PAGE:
Sleep deprivation and methamphetamine seeking behavior: a role for the cannabinoid CB1 receptors

Mehdi Khodamoradi

Kermanshah University of Medical Sciences, Iran

Received Date: 2022-02-05 | Accepted Date: 2022-02-12 | Published Date: 2022-02-18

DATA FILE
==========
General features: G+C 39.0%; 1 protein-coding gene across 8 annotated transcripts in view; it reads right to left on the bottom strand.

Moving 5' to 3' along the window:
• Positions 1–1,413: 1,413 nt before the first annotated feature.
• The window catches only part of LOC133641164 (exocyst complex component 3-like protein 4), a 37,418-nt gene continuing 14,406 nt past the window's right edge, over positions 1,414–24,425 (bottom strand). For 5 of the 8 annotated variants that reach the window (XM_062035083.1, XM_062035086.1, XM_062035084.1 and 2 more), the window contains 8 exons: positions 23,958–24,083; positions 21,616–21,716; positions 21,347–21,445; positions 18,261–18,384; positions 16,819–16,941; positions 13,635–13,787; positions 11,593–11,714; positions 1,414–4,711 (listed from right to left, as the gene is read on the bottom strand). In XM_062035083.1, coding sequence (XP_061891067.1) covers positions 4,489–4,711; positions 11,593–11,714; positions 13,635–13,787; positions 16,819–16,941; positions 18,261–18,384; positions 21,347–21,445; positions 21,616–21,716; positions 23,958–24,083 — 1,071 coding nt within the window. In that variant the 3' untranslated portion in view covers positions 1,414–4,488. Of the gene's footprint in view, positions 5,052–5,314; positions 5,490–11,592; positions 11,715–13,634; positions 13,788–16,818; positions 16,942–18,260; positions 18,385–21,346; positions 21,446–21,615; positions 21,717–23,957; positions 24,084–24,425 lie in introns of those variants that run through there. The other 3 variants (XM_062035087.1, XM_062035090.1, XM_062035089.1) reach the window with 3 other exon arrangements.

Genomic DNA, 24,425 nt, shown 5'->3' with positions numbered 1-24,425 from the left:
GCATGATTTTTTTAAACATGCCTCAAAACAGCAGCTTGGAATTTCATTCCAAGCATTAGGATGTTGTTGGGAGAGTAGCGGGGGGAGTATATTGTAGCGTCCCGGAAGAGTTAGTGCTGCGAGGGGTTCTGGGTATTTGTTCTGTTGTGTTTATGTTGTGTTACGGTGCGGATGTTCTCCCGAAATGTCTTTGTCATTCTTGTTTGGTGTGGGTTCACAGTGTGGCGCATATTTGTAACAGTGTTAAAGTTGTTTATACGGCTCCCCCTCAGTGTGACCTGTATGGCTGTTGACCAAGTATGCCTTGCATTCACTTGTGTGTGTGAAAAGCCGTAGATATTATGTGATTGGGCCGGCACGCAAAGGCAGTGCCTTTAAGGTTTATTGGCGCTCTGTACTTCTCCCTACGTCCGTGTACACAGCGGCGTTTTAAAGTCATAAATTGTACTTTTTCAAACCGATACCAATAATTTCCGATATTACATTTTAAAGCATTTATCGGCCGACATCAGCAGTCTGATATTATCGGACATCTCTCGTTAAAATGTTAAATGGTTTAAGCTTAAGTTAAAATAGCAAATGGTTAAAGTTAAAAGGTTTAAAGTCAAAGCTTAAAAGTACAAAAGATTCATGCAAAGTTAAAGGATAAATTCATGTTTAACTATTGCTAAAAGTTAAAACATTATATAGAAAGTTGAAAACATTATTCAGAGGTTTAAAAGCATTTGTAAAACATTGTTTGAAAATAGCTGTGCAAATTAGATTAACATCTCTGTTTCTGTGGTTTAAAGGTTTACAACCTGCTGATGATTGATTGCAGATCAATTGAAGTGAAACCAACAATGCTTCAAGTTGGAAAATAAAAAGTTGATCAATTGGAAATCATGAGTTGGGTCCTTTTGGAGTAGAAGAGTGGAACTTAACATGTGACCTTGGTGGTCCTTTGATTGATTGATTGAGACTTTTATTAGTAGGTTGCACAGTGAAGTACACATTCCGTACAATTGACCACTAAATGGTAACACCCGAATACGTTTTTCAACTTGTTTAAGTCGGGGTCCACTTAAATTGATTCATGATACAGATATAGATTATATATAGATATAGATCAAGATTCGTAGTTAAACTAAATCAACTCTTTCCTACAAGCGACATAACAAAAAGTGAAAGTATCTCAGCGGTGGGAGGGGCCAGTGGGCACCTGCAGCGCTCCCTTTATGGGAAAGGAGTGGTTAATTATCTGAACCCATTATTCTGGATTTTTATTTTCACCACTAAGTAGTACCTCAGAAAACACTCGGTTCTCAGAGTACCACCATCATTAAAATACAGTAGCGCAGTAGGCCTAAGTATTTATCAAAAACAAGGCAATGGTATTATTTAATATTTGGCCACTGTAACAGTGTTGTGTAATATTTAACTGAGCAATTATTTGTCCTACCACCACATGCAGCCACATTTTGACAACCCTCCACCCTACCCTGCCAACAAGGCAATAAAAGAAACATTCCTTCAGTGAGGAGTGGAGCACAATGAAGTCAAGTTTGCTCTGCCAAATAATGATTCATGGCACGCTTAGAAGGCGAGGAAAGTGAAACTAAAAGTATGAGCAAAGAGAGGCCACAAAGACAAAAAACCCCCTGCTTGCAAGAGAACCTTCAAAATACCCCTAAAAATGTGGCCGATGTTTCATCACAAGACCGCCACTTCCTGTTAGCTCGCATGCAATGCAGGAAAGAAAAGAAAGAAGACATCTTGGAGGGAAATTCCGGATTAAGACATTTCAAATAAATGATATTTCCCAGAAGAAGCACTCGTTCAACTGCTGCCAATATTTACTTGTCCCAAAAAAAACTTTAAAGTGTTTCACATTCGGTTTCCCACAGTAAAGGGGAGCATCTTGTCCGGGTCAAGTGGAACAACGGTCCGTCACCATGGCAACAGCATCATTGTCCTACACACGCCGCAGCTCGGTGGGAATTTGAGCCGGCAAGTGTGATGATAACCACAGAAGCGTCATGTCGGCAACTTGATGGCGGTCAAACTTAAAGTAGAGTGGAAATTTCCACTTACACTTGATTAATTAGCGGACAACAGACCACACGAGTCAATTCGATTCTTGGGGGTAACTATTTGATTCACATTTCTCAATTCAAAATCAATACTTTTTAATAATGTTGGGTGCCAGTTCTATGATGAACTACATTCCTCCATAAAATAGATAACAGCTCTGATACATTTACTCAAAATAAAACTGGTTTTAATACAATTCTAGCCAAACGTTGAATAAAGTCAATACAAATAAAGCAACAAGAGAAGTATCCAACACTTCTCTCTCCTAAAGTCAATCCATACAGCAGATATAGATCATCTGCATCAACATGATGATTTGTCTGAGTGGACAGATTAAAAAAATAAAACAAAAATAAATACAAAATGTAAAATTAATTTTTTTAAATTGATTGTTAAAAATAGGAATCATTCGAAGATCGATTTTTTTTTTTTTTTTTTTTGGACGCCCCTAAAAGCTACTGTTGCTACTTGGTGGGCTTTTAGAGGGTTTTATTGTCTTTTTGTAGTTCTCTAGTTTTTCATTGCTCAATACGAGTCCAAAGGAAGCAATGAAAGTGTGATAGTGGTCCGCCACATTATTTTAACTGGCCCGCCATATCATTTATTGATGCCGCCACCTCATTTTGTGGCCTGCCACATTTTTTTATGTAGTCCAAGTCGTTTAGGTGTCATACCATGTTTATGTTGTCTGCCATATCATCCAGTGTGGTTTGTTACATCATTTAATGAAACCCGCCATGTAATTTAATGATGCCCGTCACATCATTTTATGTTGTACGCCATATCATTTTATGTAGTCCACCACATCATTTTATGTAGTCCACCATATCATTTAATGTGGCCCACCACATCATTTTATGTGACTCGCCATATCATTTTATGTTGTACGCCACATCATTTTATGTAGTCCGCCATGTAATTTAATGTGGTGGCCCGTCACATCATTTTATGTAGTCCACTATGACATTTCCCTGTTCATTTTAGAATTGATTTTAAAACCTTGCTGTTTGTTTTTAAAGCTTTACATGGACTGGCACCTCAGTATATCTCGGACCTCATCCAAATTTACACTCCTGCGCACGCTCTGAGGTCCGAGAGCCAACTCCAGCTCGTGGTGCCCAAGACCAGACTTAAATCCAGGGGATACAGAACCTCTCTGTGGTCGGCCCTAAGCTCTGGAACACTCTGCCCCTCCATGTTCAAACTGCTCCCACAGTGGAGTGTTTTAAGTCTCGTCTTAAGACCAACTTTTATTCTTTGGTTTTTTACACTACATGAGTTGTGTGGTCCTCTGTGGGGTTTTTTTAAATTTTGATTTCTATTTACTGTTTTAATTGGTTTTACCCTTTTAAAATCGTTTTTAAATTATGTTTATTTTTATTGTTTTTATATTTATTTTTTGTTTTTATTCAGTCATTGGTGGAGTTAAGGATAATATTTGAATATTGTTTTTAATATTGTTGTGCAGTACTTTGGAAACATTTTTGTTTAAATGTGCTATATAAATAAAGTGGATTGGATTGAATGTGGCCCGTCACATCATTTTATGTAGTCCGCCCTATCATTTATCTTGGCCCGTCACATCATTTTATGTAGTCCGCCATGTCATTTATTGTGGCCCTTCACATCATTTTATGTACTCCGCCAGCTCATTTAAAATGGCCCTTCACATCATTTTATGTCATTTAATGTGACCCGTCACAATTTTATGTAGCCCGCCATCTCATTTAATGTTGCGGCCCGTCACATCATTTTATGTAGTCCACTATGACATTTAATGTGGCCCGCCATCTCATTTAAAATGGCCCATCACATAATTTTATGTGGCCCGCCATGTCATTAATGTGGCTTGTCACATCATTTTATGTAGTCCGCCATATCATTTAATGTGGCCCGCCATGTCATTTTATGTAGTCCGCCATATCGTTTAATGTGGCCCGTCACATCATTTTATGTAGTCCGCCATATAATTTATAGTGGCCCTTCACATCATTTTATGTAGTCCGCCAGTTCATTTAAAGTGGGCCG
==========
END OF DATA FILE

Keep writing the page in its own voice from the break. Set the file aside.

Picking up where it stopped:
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Susceptibility to interference can be a result of memory retrieval and reconsolidation. Given the fact that addiction develops through the neural mechanisms of learning and memory, it would not be surprising that a consolidated drug reward memory may also be susceptible to interference following retrieval/reconsolidation. Due to the critical role of sleep in memory consolidation, sleep deprivation (SD) has been shown to impair memory. Therefore, the major objective of this study was to investigate the effect of rapid eye movement (REM) sleep deprivation (RSD) on the retrieval and reconsolidation of methamphetamine (METH) reward memory in male rats. The animals were trained to acquire METH-induced CPP (2 mg/kg, i.p.). METH reward memory was then reactivated/retrieved in the drug-paired chamber during a drug-free (memory reactivation) session. A period of 48-h RSD paradigm using the multiple platform technique resulted in persistent deficits in the retrieval of METH reward memory. Nevertheless, the same protocol of RSD, which was conducted immediately after the memory reactivation, did not affect the reconsolidation of METH reward memory. Additionally, the RSD episode induced a temporary potentiation of METH-induced hyper locomotion. Our findings would seem to suggest that sleep is involved in the retrieval, but not reconsolidation, of METH reward memory. The results may also demonstrate that RSD mimics the effects of METH on loco motor activity. The results of this study, therefore, support the idea that sleep is involved in the processing of METH reward memory which can be considered for further investigations to manage the relapse associated with drug-related memory.

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